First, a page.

Aloha all! @DnDPrincessAria here with my review of one of the new products from Myth Merchant Press, “Tankard Tales: The Comeback Inn”. I’m not normally a fan of 3rd-Party 4E resources, but as a whole, I really think this product will be useful in any 4th Edition D&D campaign. I even used a few of the maps and dungeon dressings in my Werewolf, LFR, and Gamma World games. I know at least where I play, we are trying to get past the whole “you all meet at a bar, here’s your adventure” start-off point, but I recommend having a location with a ton of flavor, lots of needed utilities, and a simple headquarters or meet up place such as this. The Inn has a full menu, rooms, and if you die, you can even come down here (be brought here…) to get raised by the owner! One of the great things about this product is that if you have your own maps for a temple, castle, hideout or such, you can take most of the flavor, characters, strange events, plot hooks, and set ups and place them in any locale you’d like.
A great lesson I’ve learned over the years is that you can lay down huge areas in your world with general statements, and one or two details can make player’s feel that it’s real. This product does a great job at giving you just enough tips, hints, and details to make the Inn feel alive. Up to seventy people can be at the Inn at one time, but with the seven or so characters provided, anything your players come up with to do, you’ll have someone to describe. I especially like Gaston, mostly because he sounds quite a bit like the obnoxious character in Beauty and the Beast, whom I know I’d personally love to slap in the head with a pint. It’s a comedic location, which gives lots of opportunities to point out things which go wrong as adventure hooks. For example, during a Raise Dead ritual, normally the bar stays open with all alcohol and such free to all, as it goes on the tab of the dead guy (sucky to wake-up to I’d say). However, if your players happen to be there on a night of a ritual, and everyone’s perfectly quiet and still, you know something is horribly wrong.
Each encounter is well tied in with the environment and the mood of the locale. My personal favorite was actually the first! I think we get too serious in D&D sometimes. People start taking their characters too seriously, and the fun gets lost somewhere along the way. In this encounter, you’re simply helping out at the bar for free drinks. The brownie servants got a little too far into the liquor cabinet and everyone else is too busy to go take care of the riled-up drunken buggers. Griselda simply offers a free night of drinking, and all you have to do is catch little critters. Sounds easy right? Not exactly. They’re tricky, and it’s a hilarious fight. After each encounter, tips are provided on how to extend or adapt the encounter. I love this, because you can judge how long/far to push a fight or plot line based on player reactions, then there are easy adjustments to make things last longer or change direction. There’s also two new diseases, and stat blocks for most of the generic tavern goers!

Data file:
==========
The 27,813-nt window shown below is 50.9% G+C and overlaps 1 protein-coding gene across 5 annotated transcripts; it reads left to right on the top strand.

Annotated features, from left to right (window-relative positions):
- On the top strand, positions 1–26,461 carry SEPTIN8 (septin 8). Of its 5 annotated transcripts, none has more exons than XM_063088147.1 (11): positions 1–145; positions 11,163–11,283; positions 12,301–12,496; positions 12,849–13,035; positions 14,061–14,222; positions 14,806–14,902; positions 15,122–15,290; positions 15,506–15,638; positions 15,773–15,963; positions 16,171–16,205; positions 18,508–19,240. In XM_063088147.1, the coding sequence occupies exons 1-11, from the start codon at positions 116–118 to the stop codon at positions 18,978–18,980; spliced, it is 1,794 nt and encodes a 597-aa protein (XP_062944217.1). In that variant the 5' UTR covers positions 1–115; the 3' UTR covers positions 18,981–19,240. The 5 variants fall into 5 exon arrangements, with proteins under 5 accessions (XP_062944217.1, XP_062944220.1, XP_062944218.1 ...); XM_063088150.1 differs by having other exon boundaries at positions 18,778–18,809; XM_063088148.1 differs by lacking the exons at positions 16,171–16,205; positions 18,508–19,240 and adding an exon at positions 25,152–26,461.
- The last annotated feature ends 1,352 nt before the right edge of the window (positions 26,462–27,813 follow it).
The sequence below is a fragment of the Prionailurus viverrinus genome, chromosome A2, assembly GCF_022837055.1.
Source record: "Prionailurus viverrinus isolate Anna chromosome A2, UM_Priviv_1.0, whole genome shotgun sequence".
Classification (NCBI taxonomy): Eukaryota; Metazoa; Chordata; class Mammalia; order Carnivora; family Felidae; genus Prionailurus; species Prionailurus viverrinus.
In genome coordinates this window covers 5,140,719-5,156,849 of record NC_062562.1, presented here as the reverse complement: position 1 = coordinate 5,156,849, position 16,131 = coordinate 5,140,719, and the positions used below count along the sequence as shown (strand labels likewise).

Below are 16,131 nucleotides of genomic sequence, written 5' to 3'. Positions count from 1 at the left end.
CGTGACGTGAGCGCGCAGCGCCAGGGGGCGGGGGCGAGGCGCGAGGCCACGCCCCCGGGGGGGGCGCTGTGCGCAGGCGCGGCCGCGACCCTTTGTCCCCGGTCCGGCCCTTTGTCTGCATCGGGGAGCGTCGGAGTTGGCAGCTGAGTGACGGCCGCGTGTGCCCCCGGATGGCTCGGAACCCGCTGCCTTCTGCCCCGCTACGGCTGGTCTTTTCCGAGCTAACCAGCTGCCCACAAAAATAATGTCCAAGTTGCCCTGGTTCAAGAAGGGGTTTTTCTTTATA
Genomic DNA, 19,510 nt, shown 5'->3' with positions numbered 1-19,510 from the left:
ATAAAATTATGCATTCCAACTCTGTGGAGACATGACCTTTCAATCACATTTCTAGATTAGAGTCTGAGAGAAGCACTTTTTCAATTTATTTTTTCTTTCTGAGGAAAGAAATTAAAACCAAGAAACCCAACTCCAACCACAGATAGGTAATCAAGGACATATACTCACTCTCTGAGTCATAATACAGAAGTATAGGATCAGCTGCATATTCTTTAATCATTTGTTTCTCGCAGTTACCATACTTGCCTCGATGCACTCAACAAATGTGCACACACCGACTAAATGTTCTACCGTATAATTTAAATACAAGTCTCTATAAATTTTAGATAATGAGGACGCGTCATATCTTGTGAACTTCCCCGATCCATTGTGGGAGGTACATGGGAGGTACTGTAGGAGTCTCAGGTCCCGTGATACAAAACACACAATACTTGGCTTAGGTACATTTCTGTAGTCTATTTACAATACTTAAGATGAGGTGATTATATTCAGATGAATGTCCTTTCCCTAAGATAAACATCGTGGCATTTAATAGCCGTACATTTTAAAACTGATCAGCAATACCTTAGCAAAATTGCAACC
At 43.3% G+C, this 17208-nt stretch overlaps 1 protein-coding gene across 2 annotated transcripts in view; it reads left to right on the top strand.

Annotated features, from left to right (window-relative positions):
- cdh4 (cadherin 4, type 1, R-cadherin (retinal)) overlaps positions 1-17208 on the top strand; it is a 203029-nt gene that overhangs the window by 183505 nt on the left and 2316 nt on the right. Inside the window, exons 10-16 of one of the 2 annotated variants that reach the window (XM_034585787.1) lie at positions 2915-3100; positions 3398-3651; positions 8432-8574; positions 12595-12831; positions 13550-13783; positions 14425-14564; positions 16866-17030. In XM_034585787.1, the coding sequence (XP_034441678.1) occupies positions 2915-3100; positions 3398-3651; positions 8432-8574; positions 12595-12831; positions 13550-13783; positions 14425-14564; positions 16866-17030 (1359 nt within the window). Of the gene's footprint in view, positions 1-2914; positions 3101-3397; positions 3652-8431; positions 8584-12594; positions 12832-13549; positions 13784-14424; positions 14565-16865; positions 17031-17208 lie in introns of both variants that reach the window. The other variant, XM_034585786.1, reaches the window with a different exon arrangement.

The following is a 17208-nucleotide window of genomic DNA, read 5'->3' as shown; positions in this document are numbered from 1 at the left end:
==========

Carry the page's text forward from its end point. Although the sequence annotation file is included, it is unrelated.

If you can, I’d recommend laminating at least the dungeon dressings, and if you can, each of the maps. They’re designed to be layered to customize the rooms for each encounter, and you never know when you’ll need a table and chairs in any other adventure. Each encounter provides a mini map showing you how to set up a combat mat using the pieces provided, which saves space. This product includes over 25 pages of player handouts, maps, combat mat pieces, and dressing. Just make sure you have a full color cartridge before you start printing! Overall, I think this product is great for anyone running a combat based RPG, and especially good for DM’s running a more urban based campaign. It’s a PDF product available at RPGNow for only $4.95, so check it out!
Big thanks to Myth Merchant Press for providing this product to us, for me to review for all my lovely readers.